by Lori Straus
Windshield washer fluid is not a one-size-fits-all situation. Your car, where you live, and what season it is will all dictate what kind of windshield washer fluid you need.
What Is Windshield Washer Fluid?
Basically, windshield washer fluid comes in two basic formulas, depending on the season: bug season and frost season. In common parlance, that’s summer and winter. It’s up to you when you want to transition between the two types of fluid in the spring and fall.
The main difference between both types of fluid is what it actually removes. Windshield washer fluid for colder months helps break down ice and frost that collect on your windshield. It’s a mixture of water and antifreeze, usually methanol. (Other possible alcohols are ethanol and isopropyl alcohol.)
By contrast, windshield washer fluid for the warmer months helps breakdown dirt, grime, and even bugs that smash onto your windshield as you drive. It’s generally a mix of water, detergent, and often a few other ingredients.
Windshield Washer Fluid for the Winter
Generally, the more methanol (or other alcohol) is mixed in with water, the lower the freezing point of the solution. Common sense would suggest that mixing enough alcohol with water will mean that you will never have an ice problem on your windshield. However, we all know that isn’t true. Why?
Methanol is highly flammable. So, filling your windshield washer fluid reservoir with a highly flammable liquid is not exactly a smart idea. Plus, methanol can damage your car’s paint, rubber, and other components.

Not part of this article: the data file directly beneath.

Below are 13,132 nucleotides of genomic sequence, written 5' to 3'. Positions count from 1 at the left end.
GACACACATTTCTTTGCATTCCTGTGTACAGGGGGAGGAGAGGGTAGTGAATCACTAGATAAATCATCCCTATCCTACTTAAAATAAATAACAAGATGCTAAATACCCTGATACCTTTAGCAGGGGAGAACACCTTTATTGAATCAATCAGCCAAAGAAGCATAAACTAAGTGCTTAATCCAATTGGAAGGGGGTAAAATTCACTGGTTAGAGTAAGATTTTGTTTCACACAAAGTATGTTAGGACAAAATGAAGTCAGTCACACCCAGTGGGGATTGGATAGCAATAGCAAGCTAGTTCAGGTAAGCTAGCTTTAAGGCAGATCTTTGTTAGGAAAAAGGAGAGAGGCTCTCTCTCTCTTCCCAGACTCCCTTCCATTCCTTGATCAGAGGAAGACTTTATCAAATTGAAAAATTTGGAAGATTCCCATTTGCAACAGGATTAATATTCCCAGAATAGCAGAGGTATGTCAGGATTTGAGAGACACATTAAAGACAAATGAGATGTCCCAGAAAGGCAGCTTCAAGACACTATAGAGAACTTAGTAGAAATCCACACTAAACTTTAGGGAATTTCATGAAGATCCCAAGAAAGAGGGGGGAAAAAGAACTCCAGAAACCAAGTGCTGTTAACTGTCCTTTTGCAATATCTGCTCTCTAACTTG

When you buy windshield washer fluid, the colder the temperature on the bottle, the more alcohol there is in the solution. However, you’ll never be able to rid your windshield of all ice all the time.
Why Antifreeze Doesn’t Always Melt Ice Immediately
We’ve all been there: it’s -20˚C outside, you’re late for work, and your windshield is completely frosted over. You blast the defroster, but because your car’s engine is cold, nothing changes right away. (You’ll actually need to drive your car to fully warm up the engine. Letting it run for more than a few minutes does nothing but waste gas.) You sit in your frigid car and start pumping the windshield washer fluid, only to swear at it, because the ice on your windshield isn’t dissolving fast enough.
That’s because as you spray, much of the methanol can evaporate and be carried off in the wind, leaving only water behind. The temperature rating on your fluid container actually pertains to the fluid not freezing up in the reservoir up to that temperature.
Our only advice on mornings like this is to get out the scraper: you are legally required (and should do so out of common sense) to have a fully cleared windshield. No driving with a tiny frost-free hole scraped out for you to peek through.
Read the Label to Buy the Kind That’s Right for You
Read the label on the container and make sure that the fluid fits your needs. When the seasons change and you change your fluid, be sure to empty the reservoir. (Just keep spraying until nothing more comes out.) Windshield washer fluid lets us keep our windshield clean while we’re driving, but it can give you a headache if you have the wrong type for the season. Spend a few minutes reading bottles, maybe even check the odd online review, and buy the one that’s best suited for you.